Traveling in another language

“But that’s the glory of foreign travel, as far as I am concerned. I don’t want to know what people are talking about. I can’t think of anything that excites a greater sense of childlike wonder than to be in a country where you are ignorant of almost everything. Suddenly you are five years old again. You can’t read anything, you have only the most rudimentary sense of how things work, you can’t even reliably cross a street without endangering your life. Your whole existence becomes a series of interesting guesses.”
Bill Bryson, Neither Here Nor There: Travels in Europe

Mr. Bryson could not have been more correct in his assessment of traveling in another language.  Being ignorant of your surroundings and what is going on in the day-to-day activities of life brings one back to a time that can be unfamiliar: childhood.

Spanish has always been a major interest of mine.  Because of my Latino heritage and my understanding of how important being able to speak Spanish is, I have always wanted to become fluent in the language.  So, naturally, I started taking classes in high school and ended up graduating high school with 4 years of Spanish experience.  Going into college I was still interested in the language.  When it was all said and done I ended up with 6 1/2 years of taking Spanish in the United States and was feeling pretty confident in my ability to speak the language.

Now, I will be the first to admit that I never once actually expected to be able to understand everything that was being said when I was going abroad to Argentina.  However, I did not expect to be as lost and confused as I was upon my arrival in Córdoba.  After the 15 hour travel and getting all my things settled in it was time to go to my school to get acquainted with my professors and to get an idea of how things would work.  I was hungry and thirsty so, of course, I figured I would stop and get something on my way to class.  As I went to pay the clerk at the kiosco (convenience store), it hit me that I was not nearly as capable of speaking Spanish fluently to another person.  I could not even order a coke and a candy bar.  After I finally got my damn coke and something to snack on I was headed towards my school.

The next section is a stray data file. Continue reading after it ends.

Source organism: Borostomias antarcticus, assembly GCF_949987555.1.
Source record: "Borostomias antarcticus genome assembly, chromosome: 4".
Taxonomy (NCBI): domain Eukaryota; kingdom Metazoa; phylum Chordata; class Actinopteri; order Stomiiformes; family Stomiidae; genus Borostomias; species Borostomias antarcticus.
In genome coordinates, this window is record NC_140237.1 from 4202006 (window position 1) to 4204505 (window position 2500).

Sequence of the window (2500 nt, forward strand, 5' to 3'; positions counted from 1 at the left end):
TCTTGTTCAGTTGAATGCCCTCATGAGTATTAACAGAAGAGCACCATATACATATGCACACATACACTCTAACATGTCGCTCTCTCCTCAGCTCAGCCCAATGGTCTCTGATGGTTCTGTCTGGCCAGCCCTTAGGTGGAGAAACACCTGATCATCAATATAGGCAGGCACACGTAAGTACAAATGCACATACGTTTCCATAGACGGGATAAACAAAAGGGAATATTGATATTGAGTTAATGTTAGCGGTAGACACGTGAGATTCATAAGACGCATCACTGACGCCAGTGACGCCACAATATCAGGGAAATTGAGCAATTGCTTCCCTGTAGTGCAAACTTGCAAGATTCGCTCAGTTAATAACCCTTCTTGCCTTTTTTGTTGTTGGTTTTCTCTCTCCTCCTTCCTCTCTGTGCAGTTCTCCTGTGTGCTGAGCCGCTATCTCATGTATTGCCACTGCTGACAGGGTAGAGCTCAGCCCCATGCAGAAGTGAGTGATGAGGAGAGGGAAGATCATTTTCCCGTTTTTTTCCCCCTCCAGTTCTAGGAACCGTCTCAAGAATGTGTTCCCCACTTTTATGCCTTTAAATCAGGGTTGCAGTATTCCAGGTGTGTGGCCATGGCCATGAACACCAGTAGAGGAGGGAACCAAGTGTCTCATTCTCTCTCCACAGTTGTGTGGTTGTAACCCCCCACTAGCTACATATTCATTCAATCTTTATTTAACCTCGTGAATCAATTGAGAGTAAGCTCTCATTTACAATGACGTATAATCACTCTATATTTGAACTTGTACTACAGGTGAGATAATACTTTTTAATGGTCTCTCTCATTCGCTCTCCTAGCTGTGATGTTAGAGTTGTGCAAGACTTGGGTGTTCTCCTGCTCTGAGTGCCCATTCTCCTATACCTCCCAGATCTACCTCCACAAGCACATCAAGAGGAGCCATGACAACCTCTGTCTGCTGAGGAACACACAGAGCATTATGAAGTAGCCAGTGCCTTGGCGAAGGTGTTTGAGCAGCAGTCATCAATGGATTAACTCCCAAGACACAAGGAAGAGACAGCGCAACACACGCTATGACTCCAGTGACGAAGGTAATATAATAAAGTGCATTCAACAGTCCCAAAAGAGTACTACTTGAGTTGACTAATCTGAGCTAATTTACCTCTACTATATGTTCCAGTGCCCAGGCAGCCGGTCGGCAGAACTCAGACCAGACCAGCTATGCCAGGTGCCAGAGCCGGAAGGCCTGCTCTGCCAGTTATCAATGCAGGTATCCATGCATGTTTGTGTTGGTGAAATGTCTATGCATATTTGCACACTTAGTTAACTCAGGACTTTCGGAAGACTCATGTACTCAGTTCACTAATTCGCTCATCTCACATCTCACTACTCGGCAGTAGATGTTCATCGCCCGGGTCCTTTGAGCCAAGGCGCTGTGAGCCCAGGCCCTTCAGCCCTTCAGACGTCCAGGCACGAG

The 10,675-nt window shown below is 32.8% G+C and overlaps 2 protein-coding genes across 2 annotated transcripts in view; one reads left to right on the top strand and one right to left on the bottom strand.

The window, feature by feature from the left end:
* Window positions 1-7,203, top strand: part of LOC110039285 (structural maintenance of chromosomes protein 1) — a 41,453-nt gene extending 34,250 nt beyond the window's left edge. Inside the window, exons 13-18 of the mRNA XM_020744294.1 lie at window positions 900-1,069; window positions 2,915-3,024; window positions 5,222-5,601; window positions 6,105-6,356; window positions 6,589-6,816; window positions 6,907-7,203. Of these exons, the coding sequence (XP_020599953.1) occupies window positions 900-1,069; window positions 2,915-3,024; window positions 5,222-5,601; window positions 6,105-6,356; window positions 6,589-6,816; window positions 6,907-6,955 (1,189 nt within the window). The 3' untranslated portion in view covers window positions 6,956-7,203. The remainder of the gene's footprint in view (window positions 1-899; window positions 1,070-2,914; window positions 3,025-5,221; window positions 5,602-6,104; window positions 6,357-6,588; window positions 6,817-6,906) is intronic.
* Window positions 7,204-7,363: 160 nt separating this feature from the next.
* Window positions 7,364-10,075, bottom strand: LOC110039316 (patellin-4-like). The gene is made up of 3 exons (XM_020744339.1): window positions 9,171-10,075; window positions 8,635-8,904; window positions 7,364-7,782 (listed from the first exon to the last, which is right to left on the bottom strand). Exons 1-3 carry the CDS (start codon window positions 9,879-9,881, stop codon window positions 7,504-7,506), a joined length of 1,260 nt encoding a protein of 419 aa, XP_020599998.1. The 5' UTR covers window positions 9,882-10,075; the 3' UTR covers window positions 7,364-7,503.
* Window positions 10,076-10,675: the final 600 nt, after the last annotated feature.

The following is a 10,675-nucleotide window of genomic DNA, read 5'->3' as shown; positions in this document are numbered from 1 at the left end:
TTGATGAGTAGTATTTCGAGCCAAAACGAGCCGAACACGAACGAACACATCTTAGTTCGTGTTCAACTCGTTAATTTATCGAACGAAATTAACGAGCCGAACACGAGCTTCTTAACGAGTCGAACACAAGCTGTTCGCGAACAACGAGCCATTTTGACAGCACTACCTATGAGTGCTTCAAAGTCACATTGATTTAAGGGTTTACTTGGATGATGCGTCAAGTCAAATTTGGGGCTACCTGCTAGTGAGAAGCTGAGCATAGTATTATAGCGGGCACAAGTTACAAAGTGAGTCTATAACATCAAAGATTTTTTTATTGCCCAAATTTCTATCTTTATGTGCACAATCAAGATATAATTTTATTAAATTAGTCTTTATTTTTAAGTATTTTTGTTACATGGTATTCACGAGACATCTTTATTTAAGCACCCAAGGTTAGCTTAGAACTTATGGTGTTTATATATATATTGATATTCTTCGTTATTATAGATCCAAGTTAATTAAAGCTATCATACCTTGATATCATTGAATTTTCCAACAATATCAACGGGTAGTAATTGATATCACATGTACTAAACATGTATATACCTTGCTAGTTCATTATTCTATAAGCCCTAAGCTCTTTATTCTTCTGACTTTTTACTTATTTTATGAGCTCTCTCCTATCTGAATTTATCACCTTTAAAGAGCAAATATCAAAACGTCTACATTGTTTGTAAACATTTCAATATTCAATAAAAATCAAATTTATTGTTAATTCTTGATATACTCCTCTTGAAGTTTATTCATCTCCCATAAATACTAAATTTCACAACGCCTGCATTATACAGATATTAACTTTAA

Even walking  down the street made me feel like I was out of my element.  I tried listening to other people and what they were saying but nothing could be understood.  So, needless to say, I was happy when I arrived at school. Having a native speaker who speaks the language every single day was just an amazing experience to further my Spanish.  The first week was a little rough because I was still trying to adjust to the speed and accent of the language in Argentina (which is much different than the Spanish taught in high school and college).  But I will say that after about 2 1/2 weeks I felt pretty comfortable with speaking the language.  I had managed to change my accent and also speak in a well-paced and fluid way.

argentina

Myles in Argentina

Traveling in another language can be a humbling and terrifying experience.  I am a very outgoing person and I have never had a problem making conversation with strangers and being in a public situation.  However, being in a foreign setting definitely changed that.  I found myself not making as much conversation as I normally would and almost felt embarrassed trying to even speak the language.  But, it was this uneasiness and discomfort that made the trip all the better.  It was a very different feeling for me to be uncomfortable in my environment.  I mean, I feel uncomfortable and a little lost when I go to a different city in the States, let alone a foreign city in a foreign country.  It is just a natural feeling.

I will admit that I am very proud of myself for how well I improved upon my Spanish speaking.  It is definitely no where close to being perfect and I understand that.  But, I have really improved and I can carry on a conversation with anyone who speaks Spanish now.  The pinnacle of my trip and when I realized how much my language had developed was a situation similar to my very first day in the country.  I found myself in a kiosco with some friends from Argentina.  We were all talking about the day and what we were going to do.  The clerk chimed in and was talking to us.  The conversation was not very complex and was probably somewhat basic, but I was still amazed when I walked out of the kiosco.  I almost had to sit back and re-think about what just happened.  I felt like I did not have to be embarrassed anymore.  I did not have to be so nervous anymore.  I felt like I belonged.

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